As a China business consultant, my job is to help businesses to establish their presence in the Chinese market. In order to implement it, we develop partnerships with Chinese companies as part of the strategy. I can’t stress enough that forming a sound partnership is vital to the clients’ success.
Having worked with over 100 Chinese companies, including multi-million enterprises from China Fortune 500, I gained an insight how much global corporations differ in their business approach. Understanding China business strategy is critical if you are planning to work with these companies, large or small.
My experience prompted me to create this review. I hope the 7 tips below will help you achieve similar success when doing business in China.
7 Proven Strategies for working with large Chinese companies:
- Do you talk the talk?
Many corporations entering the market are initially fazed by the Chinese business culture. They find that their communication style needs to be altered in order to get the message across.
They fail to realize that straightforward and upfront are unfamiliar phrases in the local business language. These companies appreciate doing things their way: by staying polite and not heading straight to the real issues.
It’s a challenging transition to many US businesses, who fail to grasp the goings on in Chinese organizations. The best way to overcome this confusion is by taking a step back and paying attention to the actions. Only these deliver long-lasting results.
- Titles can be misleading
Do you know who are you dealing with? CEO? Operation manager? Or maybe chief buyer? It’s a common issue for companies involved in the talks with China business consultants. Their job titles differ to the ones you are accustomed to. The best approach is to ask at the early stage about each role in the organization.
- Longer decision making process
When dealing with large Chinese companies, be armed with patience. Both private and state-owned companies have to comply with number of guidelines before making a decision. It often includes consulting with 6-12 advisers. This is more common in highly regulated markets. The job of committee is to make sure the deal follows directions of Chinese government agencies. The best approach here is to wait patiently and cooperate with them by providing required documentations.
- Start from the top
Your idea can be ground-breaking, but unless you go straight to the CEO, no one will give it a second glance. It’s a hierarchy game. Win over the leader and others will soon follow suit.
- Confidence or ignorance?
There is a fine line between the two. For many large corporations this line is however non-existent. I have seen booming Chinese companies entering new industries without running a prior research. Confidence? It can only get you that far. Nevertheless, I witnessed famous LED producer expecting to enter the international health care business. The move was based on their subjective opinion, and not on the acquired knowledge of the market. It isn’t difficult to guess the outcome.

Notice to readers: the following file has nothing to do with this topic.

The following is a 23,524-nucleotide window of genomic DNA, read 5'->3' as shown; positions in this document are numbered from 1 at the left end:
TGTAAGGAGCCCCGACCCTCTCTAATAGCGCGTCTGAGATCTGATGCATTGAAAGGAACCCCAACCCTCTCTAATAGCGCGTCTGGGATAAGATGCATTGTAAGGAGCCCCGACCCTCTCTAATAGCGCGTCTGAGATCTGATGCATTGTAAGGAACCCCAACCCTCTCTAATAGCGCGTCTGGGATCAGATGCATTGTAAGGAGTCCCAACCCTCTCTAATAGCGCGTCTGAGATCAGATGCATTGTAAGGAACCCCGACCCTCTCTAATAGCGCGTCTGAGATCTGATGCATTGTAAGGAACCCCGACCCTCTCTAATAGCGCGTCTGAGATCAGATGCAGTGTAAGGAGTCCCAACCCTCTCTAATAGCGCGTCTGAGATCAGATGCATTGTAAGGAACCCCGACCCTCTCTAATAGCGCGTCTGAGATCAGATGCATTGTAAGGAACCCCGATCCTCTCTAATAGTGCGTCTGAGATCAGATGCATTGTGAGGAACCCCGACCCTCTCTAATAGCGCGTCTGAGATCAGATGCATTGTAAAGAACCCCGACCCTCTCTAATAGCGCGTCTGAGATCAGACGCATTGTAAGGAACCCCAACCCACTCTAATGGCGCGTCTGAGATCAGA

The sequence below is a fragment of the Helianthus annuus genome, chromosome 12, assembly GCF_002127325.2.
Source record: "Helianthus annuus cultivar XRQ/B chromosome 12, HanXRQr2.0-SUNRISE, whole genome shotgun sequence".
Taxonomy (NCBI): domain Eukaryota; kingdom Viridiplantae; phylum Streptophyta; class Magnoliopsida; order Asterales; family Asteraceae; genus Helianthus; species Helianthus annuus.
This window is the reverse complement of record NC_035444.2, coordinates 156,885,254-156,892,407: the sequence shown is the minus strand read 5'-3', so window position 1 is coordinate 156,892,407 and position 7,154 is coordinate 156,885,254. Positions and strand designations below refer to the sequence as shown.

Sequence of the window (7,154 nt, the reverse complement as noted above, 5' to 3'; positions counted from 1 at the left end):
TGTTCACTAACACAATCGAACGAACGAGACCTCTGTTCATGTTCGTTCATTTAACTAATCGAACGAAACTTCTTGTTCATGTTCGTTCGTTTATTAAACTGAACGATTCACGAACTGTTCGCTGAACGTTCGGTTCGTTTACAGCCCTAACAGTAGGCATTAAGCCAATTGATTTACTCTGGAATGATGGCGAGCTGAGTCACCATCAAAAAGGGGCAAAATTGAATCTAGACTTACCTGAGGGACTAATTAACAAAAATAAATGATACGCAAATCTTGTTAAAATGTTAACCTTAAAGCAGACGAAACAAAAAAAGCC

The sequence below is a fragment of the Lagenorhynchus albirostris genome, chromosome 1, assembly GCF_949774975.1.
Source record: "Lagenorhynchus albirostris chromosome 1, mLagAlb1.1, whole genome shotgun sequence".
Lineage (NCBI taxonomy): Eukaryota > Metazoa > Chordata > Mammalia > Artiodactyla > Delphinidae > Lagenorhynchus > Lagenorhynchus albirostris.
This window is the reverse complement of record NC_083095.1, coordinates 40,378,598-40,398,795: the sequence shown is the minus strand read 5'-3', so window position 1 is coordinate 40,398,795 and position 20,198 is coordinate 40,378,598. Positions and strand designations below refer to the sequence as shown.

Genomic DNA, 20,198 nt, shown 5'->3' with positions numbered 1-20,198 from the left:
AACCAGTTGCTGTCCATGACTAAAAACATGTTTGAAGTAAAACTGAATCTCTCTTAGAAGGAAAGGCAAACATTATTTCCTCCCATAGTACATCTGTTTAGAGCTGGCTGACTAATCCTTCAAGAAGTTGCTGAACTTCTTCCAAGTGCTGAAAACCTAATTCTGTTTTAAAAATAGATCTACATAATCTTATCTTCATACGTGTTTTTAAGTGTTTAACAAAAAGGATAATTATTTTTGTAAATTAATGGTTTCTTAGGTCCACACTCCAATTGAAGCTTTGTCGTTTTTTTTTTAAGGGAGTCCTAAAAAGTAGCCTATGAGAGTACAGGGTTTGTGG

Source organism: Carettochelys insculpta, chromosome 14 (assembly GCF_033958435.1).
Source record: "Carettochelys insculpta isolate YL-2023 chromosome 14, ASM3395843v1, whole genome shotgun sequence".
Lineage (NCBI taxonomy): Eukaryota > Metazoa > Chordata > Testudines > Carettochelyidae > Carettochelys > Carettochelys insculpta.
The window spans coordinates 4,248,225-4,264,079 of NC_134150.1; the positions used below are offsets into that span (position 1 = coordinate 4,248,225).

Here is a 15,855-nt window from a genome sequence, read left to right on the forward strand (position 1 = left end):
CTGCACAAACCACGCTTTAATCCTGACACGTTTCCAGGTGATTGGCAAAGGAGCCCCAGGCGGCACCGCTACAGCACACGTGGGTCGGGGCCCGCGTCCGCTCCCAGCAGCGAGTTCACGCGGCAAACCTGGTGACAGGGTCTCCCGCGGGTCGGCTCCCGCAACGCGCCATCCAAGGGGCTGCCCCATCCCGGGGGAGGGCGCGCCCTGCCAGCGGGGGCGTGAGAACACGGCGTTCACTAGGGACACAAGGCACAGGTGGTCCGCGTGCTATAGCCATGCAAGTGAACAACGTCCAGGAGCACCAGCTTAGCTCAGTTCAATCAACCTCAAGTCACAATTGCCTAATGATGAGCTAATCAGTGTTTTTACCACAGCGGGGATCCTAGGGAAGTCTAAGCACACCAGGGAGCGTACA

If you plan on working with any Chinese company, make sure to run a thorough research of the industry before making any binding decisions.
- Writings on water
You will find that frequent changes of plans are part of China business strategy. These modifications are often dictated by evolving marketplace or variety of regulations. Most of them are out of your control. The only way to go ahead is to identify more than one potential business partner. By developing a few initial strategies you will secure a firm entrance to the new market.
- International corporate language is foreign to Chinese companies
In China business development executives are increasingly seeking new opportunities outside their country. However they are often confused by the international corporate language – much like US companies executing a China market entry. They fail to adapt to new practices.
If you are developing a partnership with a Chinese company in US, make their transition as easy as possible by providing any help and resources they might find useful.
Follow examples of American tourist attractions: in order to appeal to Chinese visitors, they not only employ Chinese speaking staff, but also create a specially designated websites tailored to this type of customer.
Go out of your way to make your Chinese business partner feel welcome and at ease, and the outcome will be beneficial for both sides.
In summary, understanding the culture differences between China and United States is at the core of forming successful relationship. Be patient and open minded to build a harmonious business environment.
Casey W. Xiao-Morris is China Business Consultant at Leverage China, LLC, specializing in capturing China’s market opportunities for American companies. Casey can be reached at cxmorris@LeverageChina.com